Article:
The other day, while my 4th graders were working on coil pots, one girl came up to me for help and complained that working with clay was ruining her manicure. Her friend responded, “Well, you know we have art on Tuesdays, you should have waited.” Meanwhile, I’m thinking, “For real? You’re 9! Maybe 10. What are you doing getting professional manicures? Go get dirty. You have plenty of time to worry about your nails when you’re a teenager.” I’ve never had a manicure. Why? Because I work with clay and paint on a daily basis. Shortly after we convinced pretty-nail-girl to work the clay herself, the friend asked me, “why did you decide to become an art teacher?” “Because I like to work with my hands and get dirty,” I replied. Pretty-nail-girl sneered a little.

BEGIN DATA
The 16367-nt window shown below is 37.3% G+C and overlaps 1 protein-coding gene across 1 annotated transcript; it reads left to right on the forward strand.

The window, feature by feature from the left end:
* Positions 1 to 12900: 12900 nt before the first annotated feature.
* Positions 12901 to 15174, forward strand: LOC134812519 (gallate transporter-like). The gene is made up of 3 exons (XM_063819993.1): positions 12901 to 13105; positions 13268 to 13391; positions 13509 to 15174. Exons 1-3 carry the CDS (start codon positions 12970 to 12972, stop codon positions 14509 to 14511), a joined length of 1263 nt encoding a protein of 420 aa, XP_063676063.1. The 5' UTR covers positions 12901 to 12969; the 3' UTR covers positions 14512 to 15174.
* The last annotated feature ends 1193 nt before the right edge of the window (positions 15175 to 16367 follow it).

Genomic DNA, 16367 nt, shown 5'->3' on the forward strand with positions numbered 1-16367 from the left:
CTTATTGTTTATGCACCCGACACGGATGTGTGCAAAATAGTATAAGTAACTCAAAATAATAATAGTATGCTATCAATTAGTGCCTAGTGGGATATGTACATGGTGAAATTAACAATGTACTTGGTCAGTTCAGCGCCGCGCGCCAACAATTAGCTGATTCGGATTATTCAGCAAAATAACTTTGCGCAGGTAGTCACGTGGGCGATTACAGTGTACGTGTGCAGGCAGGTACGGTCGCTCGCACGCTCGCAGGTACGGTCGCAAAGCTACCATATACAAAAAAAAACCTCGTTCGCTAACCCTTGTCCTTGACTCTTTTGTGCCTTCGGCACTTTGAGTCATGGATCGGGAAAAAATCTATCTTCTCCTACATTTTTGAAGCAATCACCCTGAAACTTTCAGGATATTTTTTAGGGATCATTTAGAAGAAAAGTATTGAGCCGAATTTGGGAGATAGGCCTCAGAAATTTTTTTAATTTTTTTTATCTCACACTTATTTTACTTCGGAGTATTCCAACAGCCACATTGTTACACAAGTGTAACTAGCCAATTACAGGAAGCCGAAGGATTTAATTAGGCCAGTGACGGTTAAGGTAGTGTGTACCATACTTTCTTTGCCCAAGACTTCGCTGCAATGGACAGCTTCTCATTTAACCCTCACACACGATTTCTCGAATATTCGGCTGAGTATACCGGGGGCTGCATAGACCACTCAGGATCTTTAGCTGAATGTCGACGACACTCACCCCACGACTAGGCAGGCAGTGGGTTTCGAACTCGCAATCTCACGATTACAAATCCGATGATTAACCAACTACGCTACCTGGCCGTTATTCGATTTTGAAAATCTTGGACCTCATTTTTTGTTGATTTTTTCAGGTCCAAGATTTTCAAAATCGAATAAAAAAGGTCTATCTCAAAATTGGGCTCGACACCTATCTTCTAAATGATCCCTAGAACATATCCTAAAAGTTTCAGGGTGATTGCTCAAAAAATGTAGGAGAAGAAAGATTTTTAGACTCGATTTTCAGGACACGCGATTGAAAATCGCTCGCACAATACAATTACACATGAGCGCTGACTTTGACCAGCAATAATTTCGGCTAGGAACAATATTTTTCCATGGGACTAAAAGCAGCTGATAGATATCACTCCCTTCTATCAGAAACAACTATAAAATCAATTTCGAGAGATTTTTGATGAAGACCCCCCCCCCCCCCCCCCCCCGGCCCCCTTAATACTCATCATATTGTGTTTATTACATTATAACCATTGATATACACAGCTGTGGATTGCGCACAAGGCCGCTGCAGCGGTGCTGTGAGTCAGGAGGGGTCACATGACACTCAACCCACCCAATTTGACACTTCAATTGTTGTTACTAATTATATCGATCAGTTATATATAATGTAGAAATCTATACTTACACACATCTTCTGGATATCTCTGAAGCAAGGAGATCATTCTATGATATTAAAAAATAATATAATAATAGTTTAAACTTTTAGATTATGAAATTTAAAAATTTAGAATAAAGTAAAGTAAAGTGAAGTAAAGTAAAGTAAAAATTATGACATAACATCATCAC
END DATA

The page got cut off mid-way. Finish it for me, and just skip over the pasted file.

We give 6th grade assessments in our county. All students participate, and then we’re asked to submit a random sampling of the work (chosen by someone else). We’re not allowed to assist the students with their work, so you can imagine the range of work that gets done. At the end of the assessment, I watch as students turn in their projects, and I often cringe and think, “Ooh, I hope they don’t pick yours. Were you not even listening to the requirements?” And every year, without fail, the students who were the least successful are the students who are randomly selected. It pains me to send in their work when I know that there are so many stronger pieces that could have been chosen. So. Many.